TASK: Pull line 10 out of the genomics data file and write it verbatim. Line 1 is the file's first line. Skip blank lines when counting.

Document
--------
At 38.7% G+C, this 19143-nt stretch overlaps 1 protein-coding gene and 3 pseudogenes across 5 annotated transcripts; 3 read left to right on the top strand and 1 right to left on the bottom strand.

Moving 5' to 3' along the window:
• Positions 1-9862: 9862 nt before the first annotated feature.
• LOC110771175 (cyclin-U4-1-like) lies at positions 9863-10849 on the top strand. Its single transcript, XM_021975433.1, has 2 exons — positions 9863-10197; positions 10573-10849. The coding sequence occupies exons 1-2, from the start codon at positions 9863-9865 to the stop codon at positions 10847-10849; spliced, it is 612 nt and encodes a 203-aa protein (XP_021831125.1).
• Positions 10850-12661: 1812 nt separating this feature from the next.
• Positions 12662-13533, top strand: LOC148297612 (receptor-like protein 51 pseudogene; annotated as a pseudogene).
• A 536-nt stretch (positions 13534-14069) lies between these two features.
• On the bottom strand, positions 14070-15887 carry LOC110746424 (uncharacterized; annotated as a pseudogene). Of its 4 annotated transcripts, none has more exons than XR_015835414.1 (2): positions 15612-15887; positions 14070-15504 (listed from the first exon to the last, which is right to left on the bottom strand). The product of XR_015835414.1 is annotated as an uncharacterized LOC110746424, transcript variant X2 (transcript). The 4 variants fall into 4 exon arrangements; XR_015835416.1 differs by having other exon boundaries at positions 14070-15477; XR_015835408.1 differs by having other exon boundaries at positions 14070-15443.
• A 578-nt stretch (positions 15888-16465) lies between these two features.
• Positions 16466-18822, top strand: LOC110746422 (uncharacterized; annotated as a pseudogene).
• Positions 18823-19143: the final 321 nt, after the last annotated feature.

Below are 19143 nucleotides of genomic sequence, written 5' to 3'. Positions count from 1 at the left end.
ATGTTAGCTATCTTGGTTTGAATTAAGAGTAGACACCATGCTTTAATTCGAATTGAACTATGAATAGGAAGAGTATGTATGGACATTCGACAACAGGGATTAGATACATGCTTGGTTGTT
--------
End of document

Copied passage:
• Positions 16466-18822, top strand: LOC110746422 (uncharacterized; annotated as a pseudogene).